By Shawn Regan
HAVERHILL — Attracting biotechnology companies to the city is a key to keeping property taxes low and creating new, high-paying jobs for residents, Mayor James Fiorentini said.
Haverhill is working to attract such cutting-edge companies to the city's new industrial park on upper Hilldale Avenue near the New Hampshire line, the mayor said.
Haverhill recently spent $1 million in state and city money to extend sewer service to the area. Last week, city officials toured the park with representatives from the Massachusetts Biotechnology Council, a private industry group with 550 member businesses in the life sciences field.
Biotech companies typically specialize in pharmaceuticals and genetic research.
While the state has already designated the upper Hilldale park as a "priority development site," the Biotech Council is considering a rating of "biotech ready" for the sprawling, wooded property just north of St. Joseph Cemetery.
The park includes five lots, the largest of which is 88 acres and could be subdivided into several buildable parcels, said William Pillsbury, the city's economic development director.
The "biotech ready" rating would be publicized within the Biotech Council and throughout the state and country by business groups and city and state economic development officials, Fiorentini said.
"A rating that we were biotech ready would be a major help in marketing that site," the mayor said. "Haverhill is not immune from recession. If companies do not expand, no amount of incentives will get them to expand here. But our goal is to be ready when the economy turns."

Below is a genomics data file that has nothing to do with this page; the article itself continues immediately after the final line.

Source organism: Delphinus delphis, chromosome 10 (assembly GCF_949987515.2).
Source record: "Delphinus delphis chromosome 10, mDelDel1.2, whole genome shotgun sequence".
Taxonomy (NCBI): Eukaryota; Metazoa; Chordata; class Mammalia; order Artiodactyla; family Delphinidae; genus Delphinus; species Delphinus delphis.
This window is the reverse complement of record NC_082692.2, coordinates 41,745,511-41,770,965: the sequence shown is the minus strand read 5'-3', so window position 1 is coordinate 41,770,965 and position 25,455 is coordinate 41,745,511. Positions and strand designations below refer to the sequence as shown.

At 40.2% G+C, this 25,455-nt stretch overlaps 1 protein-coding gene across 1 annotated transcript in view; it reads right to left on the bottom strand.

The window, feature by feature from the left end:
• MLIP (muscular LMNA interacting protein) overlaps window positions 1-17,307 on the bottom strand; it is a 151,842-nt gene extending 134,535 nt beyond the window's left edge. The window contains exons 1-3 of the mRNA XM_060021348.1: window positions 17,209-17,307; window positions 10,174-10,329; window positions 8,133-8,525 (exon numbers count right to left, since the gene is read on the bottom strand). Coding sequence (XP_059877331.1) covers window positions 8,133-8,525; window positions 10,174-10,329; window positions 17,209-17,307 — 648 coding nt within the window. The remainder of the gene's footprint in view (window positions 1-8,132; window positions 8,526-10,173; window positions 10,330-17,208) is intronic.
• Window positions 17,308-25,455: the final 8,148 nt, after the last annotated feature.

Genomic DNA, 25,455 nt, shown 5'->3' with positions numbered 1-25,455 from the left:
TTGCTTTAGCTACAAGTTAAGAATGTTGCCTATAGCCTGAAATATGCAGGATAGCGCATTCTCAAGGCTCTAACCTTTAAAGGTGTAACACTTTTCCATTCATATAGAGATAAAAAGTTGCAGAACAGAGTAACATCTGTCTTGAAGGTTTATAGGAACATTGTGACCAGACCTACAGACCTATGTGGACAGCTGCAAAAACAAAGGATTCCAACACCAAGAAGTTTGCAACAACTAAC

Fiorentini said the city intends to follow up the new ratings with a review of zoning and health regulations for the park to make sure it is as appealing as possible to biotechnology companies.
Haverhill is also working with regional traffic officials to install traffic lights where upper Hilldale intersects with Route 121 at the New Hampshire border, to allow for a smoother flow for vehicles coming and going from businesses there.
The infrastructure upgrades are geared toward making the rural area into Haverhill's new industrial/business park, Pillsbury said. The area was once best known for illegal dumping and as a shortcut to New Hampshire.
The park includes land on both sides of the street along a stretch that is about a half-mile long.
It now has three businesses — Pella Windows & Doors, SAFC High Tech and WBC Extrusion Products Inc.
Construction of a complex containing what Pillsbury called industrial "flex space" is also underway. Called Hilldale Industrial Properties, it will offer businesses places for industrial uses such as warehousing and research and development.
The Biotechnology Council is not the first industry group to consider improved business ratings for Haverhill.
In November, Haverhill was ranked the 29th most attractive for high-tech companies looking to set up shop by the Massachusetts High Technology Council. The city ranked 244 out of 351 communities the previous year.
At the time, officials with the high-tech group said Haverhill's improved rating was a result of a faster permitting process for new commercial developments and the proximity of educated workers and new housing in the area.